GeneralThis forum is for non-technical general discussion which can include both Linux and non-Linux topics. Have fun!
Welcome to LinuxQuestions.org, a friendly and active Linux Community.
You are currently viewing LQ as a guest. By joining our community you will have the ability to post topics, receive our newsletter, use the advanced search, subscribe to threads and access many other special features. Registration is quick, simple and absolutely free. Join our community today!
Note that registered members see fewer ads, and ContentLink is completely disabled once you log in.
If you have any problems with the registration process or your account login, please contact us. If you need to reset your password, click here.
Having a problem logging in? Please visit this page to clear all LQ-related cookies.
Introduction to Linux - A Hands on Guide
This guide was created as an overview of the Linux Operating System, geared toward new users as an exploration tour and getting started guide, with exercises at the end of each chapter.
For more advanced trainees it can be a desktop reference, and a collection of the base knowledge needed to proceed with system and network administration. This book contains many real life examples derived from the author's experience as a Linux system and network administrator, trainer and consultant. They hope these examples will help you to get a better understanding of the Linux system and that you feel encouraged to try out things on your own.
Click Here to receive this Complete Guide absolutely free.
Windows is a system. That system is our enemy. But when you're inside, you look around, what do you see? Businessmen, teachers, lawyers, carpenters. The very minds of the people we are trying to save. But until we do, these people are still a part of that system and that makes them our enemy. You have to understand, most of these people are not ready to be unplugged. And many of them are so inured, so hopelessly dependent on the system, that they will fight to protect it.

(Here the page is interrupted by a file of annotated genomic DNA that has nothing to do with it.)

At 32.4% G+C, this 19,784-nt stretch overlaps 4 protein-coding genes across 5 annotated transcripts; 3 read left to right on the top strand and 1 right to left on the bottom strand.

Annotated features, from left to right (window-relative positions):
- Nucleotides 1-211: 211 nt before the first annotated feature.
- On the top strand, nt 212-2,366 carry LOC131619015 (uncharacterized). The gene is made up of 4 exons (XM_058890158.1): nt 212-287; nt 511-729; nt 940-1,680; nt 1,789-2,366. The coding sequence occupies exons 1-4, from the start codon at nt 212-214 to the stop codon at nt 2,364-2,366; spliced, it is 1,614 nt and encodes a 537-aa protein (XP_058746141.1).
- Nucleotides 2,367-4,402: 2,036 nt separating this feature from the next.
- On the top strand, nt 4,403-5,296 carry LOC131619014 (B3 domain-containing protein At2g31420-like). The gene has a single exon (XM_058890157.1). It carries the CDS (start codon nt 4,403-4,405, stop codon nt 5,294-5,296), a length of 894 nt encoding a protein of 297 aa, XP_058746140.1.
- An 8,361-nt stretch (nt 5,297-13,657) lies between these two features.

If you run a business, you gotta standardize on something, because your business is what's important; not the computers you use in the running of it.
Although the world of computing is constantly changing, Microsoft Corporation has justifiably earned its market, and continues to serve them well. You've got to give a legitimate accomplishment its proper due, even if you think of them as the Devil. Some of the best programming minds in the world work for, or have worked for, that company. (One of them just happens to be Bill Gates. Go figure.)
Windows is just an operating system. Windows has and creates problems, but it is not an enemy.
Microsoft is the enemy, and even then only by their own choice and myopic marketing and licensing policies.
We could make them SO much better! They could BE so much better! Instead, well, we have what we have.
Well... Nice quote/interpretation anyway, abcde597. Well, unfortunately, not all Linux users can fly like superman - but there would probably be more if we could...
As said: Windows isn't "the enemy", it's just... well... competition. It has its good sides, too (I probably will make enemies with this statement, but I have to admit it). I seen people that just could not work with Linux, crashing it every two minutes... Honestly, they are better off if they stay with Windows. And after all, they come to me or some other experienced Linux user, so, we are better of as well.
In short: Linux = Good for people that know things and/or want to get to know things. Good for almost all purposes.
Windows = Good for people that just don't care about how their computer works and are pleased with the fact that it does. Good for... well, those people's purposes. If purposes or motivations change -> Linux.
IDK if a Linux desktop would be that good, seen from that point. Even Ubuntu or a distro like that is hard to use for a Windows user, because even in Ubuntu there is terminal work to do. At least for me, that was the case.